Tuesday, January 13, 2015

The Newest Benchmarking Numbers on Retail and Specialty Pharmacy Reimbursement

The Pharmacy Benefit Management Institute (PBMI) recently released its 2014-2015 Prescription Drug Benefit Cost and Plan Design Report. (Free download with registration.) IMHO, it provides invaluable insight into employer-sponsored pharmacy benefits. Drug Channels again toasts Takeda Pharmaceuticals North America for having sponsored the research.

The report offers the only public benchmarking data on pharmacy reimbursement rates. Below, I summarize its numbers for brand-name drugs, by dispensing channel.

As you will see, retail pharmacies received the highest reimbursements, even as the gap with mail pharmacies has narrowed. The retail reimbursement rate, as measured by the percentage discount from Average Wholesale Price (AWP), has remained surprisingly steady in recent years.

Drink up the details below. And don't forget about PBMI’s 20th Annual Drug Benefit Conference in March.


The PBMI survey collects data from employers, not pharmacy benefit managers (PBMs). The 2014-15 edition includes responses from 353 employers, accounting for more than 29 million covered lives. The sample population of the PBMI survey is similar to (but smaller than) that of the Kaiser/HRET survey that I discuss in How Employers Are Managing Pharmacy Benefits in 2014. Since the PBMI research goes much deeper than the Kaiser/HRET report, it’s the only publicly available resource for important plan design data.

PBMI presents the results by employer size. It defines “smaller employers” as having fewer than 5,000 covered lives (employees plus dependents), and defines “larger employers” as having more than 5,000 lives. Methodology wonks can scour the Profile of Respondents (page 7 of the report) for more details.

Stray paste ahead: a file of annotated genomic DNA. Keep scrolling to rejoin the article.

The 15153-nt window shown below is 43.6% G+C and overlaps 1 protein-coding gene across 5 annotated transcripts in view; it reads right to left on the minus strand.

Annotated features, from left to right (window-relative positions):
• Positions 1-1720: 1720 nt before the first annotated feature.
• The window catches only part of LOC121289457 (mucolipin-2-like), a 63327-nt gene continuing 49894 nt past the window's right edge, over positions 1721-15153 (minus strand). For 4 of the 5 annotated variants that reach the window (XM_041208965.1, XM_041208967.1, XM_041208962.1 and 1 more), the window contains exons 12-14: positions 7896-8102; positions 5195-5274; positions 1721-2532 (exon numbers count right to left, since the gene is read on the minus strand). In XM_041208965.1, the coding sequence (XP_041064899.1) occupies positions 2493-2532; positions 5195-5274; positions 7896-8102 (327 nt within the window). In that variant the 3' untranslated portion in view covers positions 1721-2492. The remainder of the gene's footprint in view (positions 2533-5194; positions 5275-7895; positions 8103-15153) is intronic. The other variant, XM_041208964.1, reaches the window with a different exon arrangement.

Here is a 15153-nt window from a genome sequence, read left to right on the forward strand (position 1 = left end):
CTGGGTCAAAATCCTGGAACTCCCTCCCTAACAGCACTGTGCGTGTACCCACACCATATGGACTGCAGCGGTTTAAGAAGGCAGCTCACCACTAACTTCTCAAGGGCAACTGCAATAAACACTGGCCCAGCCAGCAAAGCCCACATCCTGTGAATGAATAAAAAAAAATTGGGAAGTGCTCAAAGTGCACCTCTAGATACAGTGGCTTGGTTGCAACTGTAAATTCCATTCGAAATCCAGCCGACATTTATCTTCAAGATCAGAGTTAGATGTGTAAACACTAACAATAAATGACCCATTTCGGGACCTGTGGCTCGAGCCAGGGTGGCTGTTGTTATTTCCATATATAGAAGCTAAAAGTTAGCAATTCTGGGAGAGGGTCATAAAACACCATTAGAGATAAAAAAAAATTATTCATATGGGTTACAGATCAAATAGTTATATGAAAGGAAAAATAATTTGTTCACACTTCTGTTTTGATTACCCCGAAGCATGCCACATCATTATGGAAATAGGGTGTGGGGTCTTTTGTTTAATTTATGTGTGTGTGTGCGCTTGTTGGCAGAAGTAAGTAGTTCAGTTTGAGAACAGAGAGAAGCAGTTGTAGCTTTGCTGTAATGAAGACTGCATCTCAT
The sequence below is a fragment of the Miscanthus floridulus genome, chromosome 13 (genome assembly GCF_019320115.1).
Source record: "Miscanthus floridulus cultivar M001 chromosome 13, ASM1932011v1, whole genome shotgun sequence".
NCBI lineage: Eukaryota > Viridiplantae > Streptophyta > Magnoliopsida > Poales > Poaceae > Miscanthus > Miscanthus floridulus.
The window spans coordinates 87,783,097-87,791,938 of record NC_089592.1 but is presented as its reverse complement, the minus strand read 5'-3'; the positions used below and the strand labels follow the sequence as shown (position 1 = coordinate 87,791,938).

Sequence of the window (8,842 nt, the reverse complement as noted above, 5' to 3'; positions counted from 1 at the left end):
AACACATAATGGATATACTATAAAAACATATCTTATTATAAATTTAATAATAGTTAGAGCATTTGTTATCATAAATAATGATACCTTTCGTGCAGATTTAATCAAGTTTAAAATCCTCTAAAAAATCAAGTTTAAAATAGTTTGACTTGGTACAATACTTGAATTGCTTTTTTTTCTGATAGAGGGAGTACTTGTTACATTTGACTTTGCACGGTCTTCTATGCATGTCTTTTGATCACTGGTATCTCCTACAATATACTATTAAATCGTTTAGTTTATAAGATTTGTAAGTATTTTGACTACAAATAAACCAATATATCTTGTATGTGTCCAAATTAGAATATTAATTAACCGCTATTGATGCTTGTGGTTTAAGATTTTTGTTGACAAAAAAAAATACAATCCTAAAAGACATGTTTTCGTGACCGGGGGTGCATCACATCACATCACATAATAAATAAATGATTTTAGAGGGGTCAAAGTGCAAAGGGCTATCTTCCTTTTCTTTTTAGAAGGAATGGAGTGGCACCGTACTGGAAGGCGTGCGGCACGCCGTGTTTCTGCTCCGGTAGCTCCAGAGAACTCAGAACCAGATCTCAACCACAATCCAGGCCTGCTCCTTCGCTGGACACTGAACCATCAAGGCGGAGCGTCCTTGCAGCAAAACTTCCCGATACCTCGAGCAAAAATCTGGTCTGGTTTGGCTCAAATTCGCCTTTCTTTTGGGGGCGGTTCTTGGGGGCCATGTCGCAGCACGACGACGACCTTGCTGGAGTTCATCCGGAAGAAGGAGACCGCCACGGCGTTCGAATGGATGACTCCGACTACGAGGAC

Just so you know, I was on the report’s Advisory Board, which meant that I was paid a small fee to review a pre-publication version of the completed research. Final responsibility for the report’s content rests with PBMI.


Specialty and retail pharmacies are reimbursed primarily using the Average Wholesale Price (AWP) list price benchmark. A pharmacy’s acquisition cost for a brand-name drug can be reasonably approximated using the AWP benchmark. If you don't know why, see Chapter 5 of our Economic Report on Retail, Mail, and Specialty Pharmacies. (The new 2014-15 edition is coming soon!)

The chart below summarizes the average percentage of AWP paid by employers for various dispensing formats. Note that these reimbursement rates exclude dispensing fees, which averaged $1.87 in 2014.

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Traditional Brand-Name Drugs at Retail Pharmacies. For 2014, employers report paying 84% of AWP, i.e., “AWP minus 16%,” as the ingredient cost reimbursement for a 30-day retail brand-name prescription. (See Exhibit 62.)

In 2014, 61% of employer plan sponsors allowed plan members to fill 90-day prescriptions in retail pharmacies, an increase from 55% in 2013 and 49% in 2013. These programs increase the AWP discount to 18%, i.e., 82% of AWP.

Traditional Brand-Name Drugs at Mail Pharmacies. For traditional brand-name drugs, mail pharmacies receive lower reimbursement than do retail pharmacies. In 2014, mail pharmacies received 79% of AWP. In theory, this differential encourages payers to substitute mail pharmacies for retail network pharmacies. Recent results, however, show retail chains outpacing mail pharmacies by a wide margin. See 2013 Pharmacy Market Analysis: Chains Up, Mail Down.

Specialty Drugs. Employers paid 83% of AWP, i.e., “AWP minus 17%,” as the ingredient cost reimbursement for a specialty drug prescription dispensed by a specialty pharmacy. This AWP discount is comparable to that of commercial health plans, per The Latest Data on Specialty Pharmacy Reimbursement.